This is an intriguing topic that I rarely see addressed in fashion magazines: namely, do females ever think about the NUMBER of times they’ll wear a garment or use an accessory versus the COST of the item? We’re not talking about bridesmaid’s dresses here – where many say, “I don’t think I’ll ever wear this again.” I’m talking about regular stuff for morning, afternoon or evening.
For example, I bought a Jones New York blouse that I’ve worn forever because the fabric is great, it looks good on me, I get compliments off and on when I wear it and, finally, it was relatively inexpensive. On the other hand, I bought a pricey suit for a job interview that I wore exactly once. I was sure when I bought it that I’d wear it often – never did – months later it went in a plastic bag to the Salvation Army (I got the job).
In view of the above I was very taken with an article in Harper’s Bazaar, September 2019 penned by Katherine Ormerod who came up with some interesting fashion math. Actress Reese Witherspoon was seen carrying a Celine Medium C bag priced at $3,300 for a recent trip to New York to promote a movie. The same bag was seen a number of times so Ormerod came up with this equation: Four wears per week x 52 weeks = $16 per wear. This bag sounds like a steal.
Reese Witherspoon and the famous Celine
INVEST IN A CHIC STAPLE
According to Roopal Patel, the fashion director at Saks, “an iconic classic-style handbag from a heritage house will withstand trends.” Elizabeth von der Goltz, global buying director at Net-a-Porter, agrees. “An investment piece is something you would never give away. It can be worn for decades and passed down for generations."
“I DON’T GIVE A DANG ABOUT NO TABOO”
Those words were uttered by actress and comedian Tiffany Haddish about the now famous $4,000 white halter gown she wore on Saturday Night Live. She has worn her Alexander McQueen number to five public outings (including a 2017 red-carpet premiere and the 2018 Academy Awards) so in two years (or factored over a decade) this dazzler = $160 cost-per-wear.
NOW LET’S TAKE A LOOK AT THE DUCHESS OF CAMBRIDGE
Ormerod writes, “Kate is a serial outfit recycler, with a particular talent for styling flourishes to keep her past-season duds looking brand-new. Consider her tartan coatdress, also tailored by Alexander McQueen.
The Duchess of Cambridge and her McQueen coatdress – très chic
First worn back in 2012 for a visit to her prep school, it took center stage on Christmas Day in 2013 paired with a Gina Foster hat before being teamed with an emerald green scarf. She is following Princess Anne who has been keeping outfits in rotation for more than three decades.” Here’s the equation for Kate and her tartan coat which was $7,200 and has had three wears in seven years to = $480 cost-per-wear.
THE #30WEARS RULE FROM A FASHION PIONEER
Livia Firth advises, “When you find something you want to buy, no matter which brand, ask yourself, “Will I wear it a minimum of 30 times?” If the answer is yes, then go ahead and buy it. But you will be surprised how many times the answer is no.”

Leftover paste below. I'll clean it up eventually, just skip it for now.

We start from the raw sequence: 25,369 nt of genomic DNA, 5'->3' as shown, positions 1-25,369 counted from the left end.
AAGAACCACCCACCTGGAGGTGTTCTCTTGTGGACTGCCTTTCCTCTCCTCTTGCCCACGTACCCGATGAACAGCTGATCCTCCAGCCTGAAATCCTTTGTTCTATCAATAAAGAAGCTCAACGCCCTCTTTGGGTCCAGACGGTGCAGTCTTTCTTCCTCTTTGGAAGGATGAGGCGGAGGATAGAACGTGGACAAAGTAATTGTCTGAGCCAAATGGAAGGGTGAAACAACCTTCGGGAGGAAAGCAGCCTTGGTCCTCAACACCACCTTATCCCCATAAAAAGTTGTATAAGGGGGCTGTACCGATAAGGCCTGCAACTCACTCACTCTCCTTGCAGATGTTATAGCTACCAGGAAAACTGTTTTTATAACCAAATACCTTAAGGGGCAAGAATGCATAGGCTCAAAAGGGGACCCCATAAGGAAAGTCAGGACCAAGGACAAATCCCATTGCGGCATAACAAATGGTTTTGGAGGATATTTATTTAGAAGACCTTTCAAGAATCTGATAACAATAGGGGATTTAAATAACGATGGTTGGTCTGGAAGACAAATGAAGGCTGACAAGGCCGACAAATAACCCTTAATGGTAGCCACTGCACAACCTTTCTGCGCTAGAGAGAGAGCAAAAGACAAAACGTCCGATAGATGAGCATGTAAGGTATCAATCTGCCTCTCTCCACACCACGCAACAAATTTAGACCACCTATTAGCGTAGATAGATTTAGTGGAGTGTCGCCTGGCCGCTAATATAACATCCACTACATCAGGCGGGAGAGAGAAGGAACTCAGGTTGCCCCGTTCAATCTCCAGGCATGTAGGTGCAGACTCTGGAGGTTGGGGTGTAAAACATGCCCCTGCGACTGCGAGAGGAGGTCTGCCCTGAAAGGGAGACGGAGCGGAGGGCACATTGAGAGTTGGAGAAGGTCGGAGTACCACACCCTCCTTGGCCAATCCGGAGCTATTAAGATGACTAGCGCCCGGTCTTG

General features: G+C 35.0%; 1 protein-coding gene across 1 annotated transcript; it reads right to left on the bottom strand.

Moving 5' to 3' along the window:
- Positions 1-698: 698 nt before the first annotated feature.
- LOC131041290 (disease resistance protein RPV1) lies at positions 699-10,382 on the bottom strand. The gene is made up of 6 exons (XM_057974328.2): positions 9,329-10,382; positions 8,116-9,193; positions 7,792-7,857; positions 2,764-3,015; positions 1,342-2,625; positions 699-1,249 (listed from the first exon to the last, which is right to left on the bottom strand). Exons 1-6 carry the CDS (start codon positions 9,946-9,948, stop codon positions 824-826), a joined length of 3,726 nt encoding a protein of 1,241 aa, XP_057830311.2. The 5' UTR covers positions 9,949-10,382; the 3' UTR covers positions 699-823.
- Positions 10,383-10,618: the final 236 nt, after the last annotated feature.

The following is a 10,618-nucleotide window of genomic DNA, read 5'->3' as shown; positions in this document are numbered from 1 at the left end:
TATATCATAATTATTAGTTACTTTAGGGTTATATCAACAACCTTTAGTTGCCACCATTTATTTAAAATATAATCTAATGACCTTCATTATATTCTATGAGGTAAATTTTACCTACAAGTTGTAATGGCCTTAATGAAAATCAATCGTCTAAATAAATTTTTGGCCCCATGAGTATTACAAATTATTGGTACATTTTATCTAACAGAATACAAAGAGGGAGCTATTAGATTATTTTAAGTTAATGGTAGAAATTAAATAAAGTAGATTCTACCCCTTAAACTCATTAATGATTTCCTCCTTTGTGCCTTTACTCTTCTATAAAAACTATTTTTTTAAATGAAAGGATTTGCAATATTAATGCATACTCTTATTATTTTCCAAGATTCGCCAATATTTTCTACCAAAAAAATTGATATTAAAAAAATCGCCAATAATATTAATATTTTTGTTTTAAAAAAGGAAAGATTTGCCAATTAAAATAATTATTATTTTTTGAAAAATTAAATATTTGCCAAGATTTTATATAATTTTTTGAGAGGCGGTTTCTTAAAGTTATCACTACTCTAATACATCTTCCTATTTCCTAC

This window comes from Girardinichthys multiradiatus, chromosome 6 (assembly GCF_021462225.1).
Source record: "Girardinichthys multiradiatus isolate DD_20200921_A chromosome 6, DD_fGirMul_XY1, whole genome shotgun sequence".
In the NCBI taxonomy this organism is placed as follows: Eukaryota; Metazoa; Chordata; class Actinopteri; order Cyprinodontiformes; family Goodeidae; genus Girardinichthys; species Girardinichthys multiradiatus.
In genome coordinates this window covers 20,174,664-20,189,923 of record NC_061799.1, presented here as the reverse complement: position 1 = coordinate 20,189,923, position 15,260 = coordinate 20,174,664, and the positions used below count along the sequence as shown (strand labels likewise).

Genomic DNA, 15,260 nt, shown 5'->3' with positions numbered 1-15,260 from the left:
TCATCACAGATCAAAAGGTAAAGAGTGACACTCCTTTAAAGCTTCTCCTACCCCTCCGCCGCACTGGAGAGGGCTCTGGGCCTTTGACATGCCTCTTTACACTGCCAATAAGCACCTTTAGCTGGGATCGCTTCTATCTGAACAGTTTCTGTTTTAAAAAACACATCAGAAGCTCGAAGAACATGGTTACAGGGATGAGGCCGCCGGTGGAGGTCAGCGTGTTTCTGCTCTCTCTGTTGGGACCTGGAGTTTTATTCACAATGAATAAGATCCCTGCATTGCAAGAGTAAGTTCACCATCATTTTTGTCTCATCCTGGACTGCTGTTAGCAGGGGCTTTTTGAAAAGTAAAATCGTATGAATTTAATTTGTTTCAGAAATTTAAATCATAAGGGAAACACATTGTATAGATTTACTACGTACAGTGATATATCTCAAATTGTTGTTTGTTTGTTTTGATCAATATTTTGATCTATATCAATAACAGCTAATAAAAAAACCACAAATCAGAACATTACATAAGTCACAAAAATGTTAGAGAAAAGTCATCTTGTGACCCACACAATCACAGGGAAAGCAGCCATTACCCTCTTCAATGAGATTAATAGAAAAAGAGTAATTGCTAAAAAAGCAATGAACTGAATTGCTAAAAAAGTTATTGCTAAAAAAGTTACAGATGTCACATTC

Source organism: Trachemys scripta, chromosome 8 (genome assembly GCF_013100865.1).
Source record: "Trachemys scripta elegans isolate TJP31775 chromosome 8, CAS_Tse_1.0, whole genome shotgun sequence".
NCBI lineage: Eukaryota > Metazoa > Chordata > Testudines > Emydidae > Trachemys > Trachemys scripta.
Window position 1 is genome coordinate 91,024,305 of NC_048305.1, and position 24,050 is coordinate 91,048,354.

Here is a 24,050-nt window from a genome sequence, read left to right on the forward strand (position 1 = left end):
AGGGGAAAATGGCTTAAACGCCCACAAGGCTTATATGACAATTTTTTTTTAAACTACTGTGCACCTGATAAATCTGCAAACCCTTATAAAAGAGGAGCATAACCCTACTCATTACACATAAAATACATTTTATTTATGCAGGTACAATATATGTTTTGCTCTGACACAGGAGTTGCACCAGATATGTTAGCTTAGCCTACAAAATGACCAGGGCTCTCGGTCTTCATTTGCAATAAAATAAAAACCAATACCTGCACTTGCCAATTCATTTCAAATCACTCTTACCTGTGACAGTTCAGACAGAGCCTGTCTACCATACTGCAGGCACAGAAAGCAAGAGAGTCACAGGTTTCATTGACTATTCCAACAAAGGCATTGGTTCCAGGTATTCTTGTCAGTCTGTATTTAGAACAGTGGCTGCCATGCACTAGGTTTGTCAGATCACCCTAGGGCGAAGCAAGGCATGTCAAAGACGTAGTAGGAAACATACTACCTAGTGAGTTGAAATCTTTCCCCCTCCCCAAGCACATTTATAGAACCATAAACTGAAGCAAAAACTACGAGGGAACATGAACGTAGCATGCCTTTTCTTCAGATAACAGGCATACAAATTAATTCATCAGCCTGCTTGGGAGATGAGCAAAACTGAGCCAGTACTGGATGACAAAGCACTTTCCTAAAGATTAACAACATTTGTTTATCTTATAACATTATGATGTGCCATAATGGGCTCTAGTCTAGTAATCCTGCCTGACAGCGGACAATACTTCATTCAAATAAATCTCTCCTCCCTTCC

REMEMBER: THIS IS NOT ABOUT PINCHING PENNIES IT’S ABOUT EXTRACTING VALUE FROM EVERY DOLLAR SPENT ON THROUGHFUL PURCHASES.
Here’s recycling on steroids. In the New York Post of March 27th I spotted this update on the famous Versace “safety pin” gown that was worn by actress Elizabeth Hurley 25 years ago. Truth to tell, I think that both Hurley and the dress look even better now.
On the left: the original – on the right: 25 years later and even more sensationalShaun Nelson-Henrick
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This is the first thing I saw when perusing the 50th anniversary issue of the Smithsonian magazine for April 2020. This eye-opening 10-page article (with spectacular photos) is titled, “The Ship in the Ice” and concerns a topic we’ve all been hearing about for years, e.g., global warming.
The pandemic this year has affected all of us in many ways. Two things that stand out in my mind: people definitely need people (to paraphrase the song “People” sung by Barbra Streisand in Funny Girl). The phone, email, computer, TV and all the other digital creations we use DO NOT take the place of human interaction. We all need to see and talk to each other. That said we have also learned that we can work at home very efficiently and handle our normal workload if necessary. Never commute again? I don’t think that will happen, but perhaps we’ll find a happy medium – time will tell.
I have often found that when a person achieves incredible success – after a long struggle – the back-story is almost as fascinating as the achievement itself. That’s why I was interested in, yet another, Andy Warhol write-up that appeared in the May 2020 issue of the Smithsonian magazine.
We use Italian lingerie sizing for our bodywear and items tend to run small.
Because of the body-hugging nature of the fabric and our body conscious fit most women prefer to wear our layering tops as under-layers. If you are inclined to wear them on their own we suggest you size up. Please email us or give us a call if you have questions about your sizing. We're happy to help you get it right.
Relaxed fit. Wear alone or over any of our layering tees or camisoles.
Please email us or give us a call if you have questions about your sizing. We're happy to help you get it right.
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